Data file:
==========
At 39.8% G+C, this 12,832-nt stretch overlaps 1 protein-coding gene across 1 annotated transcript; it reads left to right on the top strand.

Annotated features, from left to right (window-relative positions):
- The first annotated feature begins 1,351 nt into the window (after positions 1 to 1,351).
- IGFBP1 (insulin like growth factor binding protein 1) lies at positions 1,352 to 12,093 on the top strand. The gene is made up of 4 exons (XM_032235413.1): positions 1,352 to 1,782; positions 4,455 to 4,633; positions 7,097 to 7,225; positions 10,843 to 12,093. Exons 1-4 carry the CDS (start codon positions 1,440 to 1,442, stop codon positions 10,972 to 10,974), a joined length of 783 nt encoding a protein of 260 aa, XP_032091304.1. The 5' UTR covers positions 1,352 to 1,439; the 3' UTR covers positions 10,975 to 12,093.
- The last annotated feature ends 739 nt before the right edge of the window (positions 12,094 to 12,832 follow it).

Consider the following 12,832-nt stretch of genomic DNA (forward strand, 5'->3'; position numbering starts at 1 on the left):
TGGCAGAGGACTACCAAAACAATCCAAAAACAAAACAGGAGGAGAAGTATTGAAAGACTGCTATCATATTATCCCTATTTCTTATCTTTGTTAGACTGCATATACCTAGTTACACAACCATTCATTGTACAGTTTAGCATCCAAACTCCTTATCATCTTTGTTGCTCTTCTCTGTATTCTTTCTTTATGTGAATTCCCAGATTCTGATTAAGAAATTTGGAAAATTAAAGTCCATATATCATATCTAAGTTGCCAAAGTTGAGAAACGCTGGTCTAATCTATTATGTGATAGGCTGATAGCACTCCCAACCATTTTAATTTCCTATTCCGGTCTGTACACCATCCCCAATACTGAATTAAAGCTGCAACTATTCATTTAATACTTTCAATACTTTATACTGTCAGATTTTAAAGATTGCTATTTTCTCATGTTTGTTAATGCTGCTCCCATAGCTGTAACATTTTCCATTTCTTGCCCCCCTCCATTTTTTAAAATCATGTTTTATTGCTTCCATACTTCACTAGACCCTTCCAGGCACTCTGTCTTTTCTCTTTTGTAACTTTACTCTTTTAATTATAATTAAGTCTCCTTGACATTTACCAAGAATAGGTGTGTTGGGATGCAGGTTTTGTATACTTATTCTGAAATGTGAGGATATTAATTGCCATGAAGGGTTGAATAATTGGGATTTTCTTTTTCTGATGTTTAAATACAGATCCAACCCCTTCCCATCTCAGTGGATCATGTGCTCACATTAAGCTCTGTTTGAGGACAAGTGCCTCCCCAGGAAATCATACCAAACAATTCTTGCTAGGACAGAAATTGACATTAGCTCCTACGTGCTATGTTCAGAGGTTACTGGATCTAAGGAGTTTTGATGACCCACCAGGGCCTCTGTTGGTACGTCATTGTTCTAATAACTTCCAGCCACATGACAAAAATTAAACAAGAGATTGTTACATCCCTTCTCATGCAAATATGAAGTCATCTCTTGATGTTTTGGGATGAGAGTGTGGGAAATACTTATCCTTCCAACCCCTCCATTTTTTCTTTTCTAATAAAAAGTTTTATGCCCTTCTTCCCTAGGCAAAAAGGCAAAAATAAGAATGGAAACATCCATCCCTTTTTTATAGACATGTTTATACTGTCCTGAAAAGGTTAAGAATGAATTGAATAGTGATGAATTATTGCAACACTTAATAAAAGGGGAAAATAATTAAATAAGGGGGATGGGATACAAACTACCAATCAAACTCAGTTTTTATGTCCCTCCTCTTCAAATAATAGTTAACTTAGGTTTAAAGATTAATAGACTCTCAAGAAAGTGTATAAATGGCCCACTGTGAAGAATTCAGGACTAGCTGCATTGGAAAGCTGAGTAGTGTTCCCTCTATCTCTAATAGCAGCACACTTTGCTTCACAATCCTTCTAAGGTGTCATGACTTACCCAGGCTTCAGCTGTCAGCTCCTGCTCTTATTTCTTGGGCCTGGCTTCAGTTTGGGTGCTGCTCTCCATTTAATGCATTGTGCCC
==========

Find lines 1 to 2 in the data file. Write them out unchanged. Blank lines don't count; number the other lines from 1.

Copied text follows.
At 39.8% G+C, this 12,832-nt stretch overlaps 1 protein-coding gene across 1 annotated transcript; it reads left to right on the top strand.

Annotated features, from left to right (window-relative positions):